And as for flexibility, if you work with men and regularly ask for time off for school assemblies or to finish early for a sports event, you WILL be looked over for promotion because John has never asked for time off for such nonsense.

ourkidmolly Mon 06-Nov-17 06:41:11

I thought this area was for teachers to have a moan etc. and discuss matters pertaining to education and school? What’s with all the pious rhetoric from others working harder?

susannahmoodie Mon 06-Nov-17 06:42:27

Sorry OP, I’m a FT HoD with dcs aged 6 and 4. I’ve never done the school run but I do have breakfast with them every morning, spend around 3 hours with them most nights, put them to bed and read them stories AND I get all the holidays off with them. I see a lot more of them than friends who work ft in other fields because I can be home by half 4 and mark/plan etc after they have gone to bed. I can’t see what you have to moan about frankly.

DamsonGin Mon 06-Nov-17 06:43:02

Is it more that you just miss your children because you work rather than the job you're doing? And the fact that you work with other people's children just rubs it in?

Brokenbiscuit Mon 06-Nov-17 06:44:30

however shit you and I think your situation is, Teachers don’t get to moan on mumsnet.

Whether it's in "the staffroom" or not, it pops up on active threads, and most people don't notice what board it's on. It isn't that teachers aren't allowed to moan in any case, but are the rest of us just supposed to say yes, yes, teachers have it worse than everyone?

There are some teacher moans that are entirely justified, but that doesn't make them all justified. It sounds like the OP sees her kids far more than many working parents. If she wants to see them more, she needs to do something different.

I have turned down many career opportunities over the years because I value the generous leave entitlement and flexibility that my current job offers. There are things that I don't like about my current job, but ultimately, we all decide our priorities and we make our choices accordingly.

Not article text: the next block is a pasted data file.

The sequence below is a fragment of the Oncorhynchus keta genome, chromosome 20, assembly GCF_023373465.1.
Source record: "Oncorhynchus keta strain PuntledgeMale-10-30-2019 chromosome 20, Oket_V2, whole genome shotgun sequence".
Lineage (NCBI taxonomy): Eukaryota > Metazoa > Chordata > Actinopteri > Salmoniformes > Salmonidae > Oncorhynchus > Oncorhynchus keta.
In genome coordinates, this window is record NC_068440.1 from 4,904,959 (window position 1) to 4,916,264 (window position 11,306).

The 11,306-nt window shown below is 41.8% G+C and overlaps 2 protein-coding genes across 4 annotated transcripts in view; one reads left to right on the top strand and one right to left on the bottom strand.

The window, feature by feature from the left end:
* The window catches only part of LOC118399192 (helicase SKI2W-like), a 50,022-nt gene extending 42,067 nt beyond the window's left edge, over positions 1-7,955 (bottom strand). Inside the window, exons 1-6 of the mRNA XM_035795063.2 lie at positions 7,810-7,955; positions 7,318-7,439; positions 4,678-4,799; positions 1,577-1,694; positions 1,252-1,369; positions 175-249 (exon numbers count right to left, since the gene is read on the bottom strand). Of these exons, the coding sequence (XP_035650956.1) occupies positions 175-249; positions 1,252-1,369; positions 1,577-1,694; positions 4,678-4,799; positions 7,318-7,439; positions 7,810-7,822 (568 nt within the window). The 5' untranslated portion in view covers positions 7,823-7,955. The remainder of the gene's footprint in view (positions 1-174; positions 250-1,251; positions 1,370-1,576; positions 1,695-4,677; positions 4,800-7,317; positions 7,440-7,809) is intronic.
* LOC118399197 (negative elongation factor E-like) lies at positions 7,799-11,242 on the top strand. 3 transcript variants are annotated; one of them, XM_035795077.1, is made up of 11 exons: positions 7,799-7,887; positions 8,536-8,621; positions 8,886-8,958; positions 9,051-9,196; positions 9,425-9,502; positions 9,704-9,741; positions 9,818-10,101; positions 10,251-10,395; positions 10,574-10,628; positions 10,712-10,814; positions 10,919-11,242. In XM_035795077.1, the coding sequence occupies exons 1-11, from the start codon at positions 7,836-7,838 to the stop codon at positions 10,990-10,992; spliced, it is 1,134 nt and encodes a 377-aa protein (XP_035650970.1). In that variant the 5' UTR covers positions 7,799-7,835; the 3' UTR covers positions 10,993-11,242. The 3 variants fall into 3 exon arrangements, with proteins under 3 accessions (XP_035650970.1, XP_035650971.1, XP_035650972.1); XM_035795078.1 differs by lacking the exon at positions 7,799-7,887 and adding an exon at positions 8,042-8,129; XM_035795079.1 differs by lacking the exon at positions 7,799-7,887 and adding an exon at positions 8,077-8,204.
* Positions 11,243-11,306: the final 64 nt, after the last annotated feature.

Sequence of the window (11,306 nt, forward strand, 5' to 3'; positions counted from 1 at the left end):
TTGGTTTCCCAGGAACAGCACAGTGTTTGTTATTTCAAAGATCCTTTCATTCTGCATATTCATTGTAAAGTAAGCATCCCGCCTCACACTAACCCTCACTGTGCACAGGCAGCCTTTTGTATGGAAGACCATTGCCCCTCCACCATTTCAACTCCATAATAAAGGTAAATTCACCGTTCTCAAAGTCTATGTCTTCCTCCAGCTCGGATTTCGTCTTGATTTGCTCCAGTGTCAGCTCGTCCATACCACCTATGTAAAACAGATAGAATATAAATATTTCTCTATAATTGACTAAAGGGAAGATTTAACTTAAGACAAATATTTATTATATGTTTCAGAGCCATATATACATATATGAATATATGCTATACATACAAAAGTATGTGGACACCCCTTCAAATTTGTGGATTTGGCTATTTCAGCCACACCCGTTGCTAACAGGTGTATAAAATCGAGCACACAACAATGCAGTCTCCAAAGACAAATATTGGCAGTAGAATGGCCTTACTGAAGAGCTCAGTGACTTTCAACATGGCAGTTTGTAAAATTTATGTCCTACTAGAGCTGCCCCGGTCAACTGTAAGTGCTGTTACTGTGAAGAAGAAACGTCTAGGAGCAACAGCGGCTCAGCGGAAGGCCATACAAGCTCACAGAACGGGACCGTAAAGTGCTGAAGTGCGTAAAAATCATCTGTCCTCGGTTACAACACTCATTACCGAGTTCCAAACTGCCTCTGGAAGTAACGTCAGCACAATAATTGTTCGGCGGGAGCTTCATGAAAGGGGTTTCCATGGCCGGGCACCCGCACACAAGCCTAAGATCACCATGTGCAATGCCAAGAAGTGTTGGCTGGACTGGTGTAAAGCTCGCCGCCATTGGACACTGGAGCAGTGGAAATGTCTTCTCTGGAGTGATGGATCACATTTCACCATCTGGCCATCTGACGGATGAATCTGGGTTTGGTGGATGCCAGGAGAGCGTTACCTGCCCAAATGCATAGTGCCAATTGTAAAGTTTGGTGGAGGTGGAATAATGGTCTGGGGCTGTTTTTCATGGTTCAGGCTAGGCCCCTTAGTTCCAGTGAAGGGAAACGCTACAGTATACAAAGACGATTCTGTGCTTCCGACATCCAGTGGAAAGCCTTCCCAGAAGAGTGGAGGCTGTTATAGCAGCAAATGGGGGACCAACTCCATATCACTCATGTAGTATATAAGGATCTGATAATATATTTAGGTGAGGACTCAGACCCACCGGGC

NovemberWitch Mon 06-Nov-17 06:44:32

I am a teacher, have been ft for decades. OP is just going to find it harder as the years roll by. The fact that teaching isn’t family-friendly isn’t a secret and isn’t going to change.

MaisyPops Mon 06-Nov-17 06:47:39

I hear your frustration OP.
You chose to go to 3.5 days to allow you time to do things and what you've ended up with is working over 5 days.
It probably feels like you're not getting the benefit of your reduced hours.

Ignire people being awful. This is a space you can let kff steam and moan.

BeingATwatItsABingThing Mon 06-Nov-17 06:48:56

Can I just throw in that teachers are not paid for 13 weeks holiday?

We get the same amount of paid holiday as everyone else and our pay is spread across the year so we aren’t short some months.

I also get given a ridiculous workload over the half terms so it’s working from home really.

Working parents just get a shit time of it, not just teachers.